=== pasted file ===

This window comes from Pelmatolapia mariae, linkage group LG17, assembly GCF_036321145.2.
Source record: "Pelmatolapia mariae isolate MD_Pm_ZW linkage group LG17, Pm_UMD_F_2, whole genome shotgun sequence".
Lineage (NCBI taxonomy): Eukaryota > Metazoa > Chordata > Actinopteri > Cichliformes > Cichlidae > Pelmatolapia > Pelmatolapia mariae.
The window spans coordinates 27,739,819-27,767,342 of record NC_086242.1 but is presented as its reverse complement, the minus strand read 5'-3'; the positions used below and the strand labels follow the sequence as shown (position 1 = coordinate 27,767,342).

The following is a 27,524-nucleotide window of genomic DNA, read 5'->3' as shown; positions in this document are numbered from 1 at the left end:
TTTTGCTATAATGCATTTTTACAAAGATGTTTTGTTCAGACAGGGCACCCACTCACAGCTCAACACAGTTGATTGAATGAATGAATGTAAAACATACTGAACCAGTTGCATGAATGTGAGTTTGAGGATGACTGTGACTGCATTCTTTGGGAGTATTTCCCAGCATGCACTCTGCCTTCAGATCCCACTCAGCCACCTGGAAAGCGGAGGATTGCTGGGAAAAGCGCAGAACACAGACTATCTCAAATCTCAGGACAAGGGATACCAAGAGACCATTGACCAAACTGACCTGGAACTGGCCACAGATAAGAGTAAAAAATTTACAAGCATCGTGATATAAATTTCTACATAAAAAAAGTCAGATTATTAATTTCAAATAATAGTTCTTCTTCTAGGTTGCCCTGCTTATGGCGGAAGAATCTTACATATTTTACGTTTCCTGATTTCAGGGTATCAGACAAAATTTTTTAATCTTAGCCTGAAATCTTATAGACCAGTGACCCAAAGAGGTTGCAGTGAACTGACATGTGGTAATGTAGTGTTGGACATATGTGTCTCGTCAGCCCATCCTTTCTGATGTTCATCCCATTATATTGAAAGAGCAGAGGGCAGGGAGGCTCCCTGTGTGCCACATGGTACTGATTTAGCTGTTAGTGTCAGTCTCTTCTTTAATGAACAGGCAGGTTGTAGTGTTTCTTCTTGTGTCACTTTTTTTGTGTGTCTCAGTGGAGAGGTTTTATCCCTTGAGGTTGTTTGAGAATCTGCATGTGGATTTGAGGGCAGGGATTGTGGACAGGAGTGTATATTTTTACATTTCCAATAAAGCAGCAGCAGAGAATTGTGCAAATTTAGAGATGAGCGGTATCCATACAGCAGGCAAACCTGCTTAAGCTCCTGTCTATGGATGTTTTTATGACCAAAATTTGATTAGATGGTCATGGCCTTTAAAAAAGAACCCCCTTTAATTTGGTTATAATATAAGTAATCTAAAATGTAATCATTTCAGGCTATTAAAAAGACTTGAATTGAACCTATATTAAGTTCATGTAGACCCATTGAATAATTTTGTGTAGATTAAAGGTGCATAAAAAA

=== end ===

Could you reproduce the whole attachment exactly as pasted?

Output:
This window comes from Pelmatolapia mariae, linkage group LG17, assembly GCF_036321145.2.
Source record: "Pelmatolapia mariae isolate MD_Pm_ZW linkage group LG17, Pm_UMD_F_2, whole genome shotgun sequence".
Lineage (NCBI taxonomy): Eukaryota > Metazoa > Chordata > Actinopteri > Cichliformes > Cichlidae > Pelmatolapia > Pelmatolapia mariae.
The window spans coordinates 27,739,819-27,767,342 of record NC_086242.1 but is presented as its reverse complement, the minus strand read 5'-3'; the positions used below and the strand labels follow the sequence as shown (position 1 = coordinate 27,767,342).

The following is a 27,524-nucleotide window of genomic DNA, read 5'->3' as shown; positions in this document are numbered from 1 at the left end:
TTTTGCTATAATGCATTTTTACAAAGATGTTTTGTTCAGACAGGGCACCCACTCACAGCTCAACACAGTTGATTGAATGAATGAATGTAAAACATACTGAACCAGTTGCATGAATGTGAGTTTGAGGATGACTGTGACTGCATTCTTTGGGAGTATTTCCCAGCATGCACTCTGCCTTCAGATCCCACTCAGCCACCTGGAAAGCGGAGGATTGCTGGGAAAAGCGCAGAACACAGACTATCTCAAATCTCAGGACAAGGGATACCAAGAGACCATTGACCAAACTGACCTGGAACTGGCCACAGATAAGAGTAAAAAATTTACAAGCATCGTGATATAAATTTCTACATAAAAAAAGTCAGATTATTAATTTCAAATAATAGTTCTTCTTCTAGGTTGCCCTGCTTATGGCGGAAGAATCTTACATATTTTACGTTTCCTGATTTCAGGGTATCAGACAAAATTTTTTAATCTTAGCCTGAAATCTTATAGACCAGTGACCCAAAGAGGTTGCAGTGAACTGACATGTGGTAATGTAGTGTTGGACATATGTGTCTCGTCAGCCCATCCTTTCTGATGTTCATCCCATTATATTGAAAGAGCAGAGGGCAGGGAGGCTCCCTGTGTGCCACATGGTACTGATTTAGCTGTTAGTGTCAGTCTCTTCTTTAATGAACAGGCAGGTTGTAGTGTTTCTTCTTGTGTCACTTTTTTTGTGTGTCTCAGTGGAGAGGTTTTATCCCTTGAGGTTGTTTGAGAATCTGCATGTGGATTTGAGGGCAGGGATTGTGGACAGGAGTGTATATTTTTACATTTCCAATAAAGCAGCAGCAGAGAATTGTGCAAATTTAGAGATGAGCGGTATCCATACAGCAGGCAAACCTGCTTAAGCTCCTGTCTATGGATGTTTTTATGACCAAAATTTGATTAGATGGTCATGGCCTTTAAAAAAGAACCCCCTTTAATTTGGTTATAATATAAGTAATCTAAAATGTAATCATTTCAGGCTATTAAAAAGACTTGAATTGAACCTATATTAAGTTCATGTAGACCCATTGAATAATTTTGTGTAGATTAAAGGTGCATAAAAAA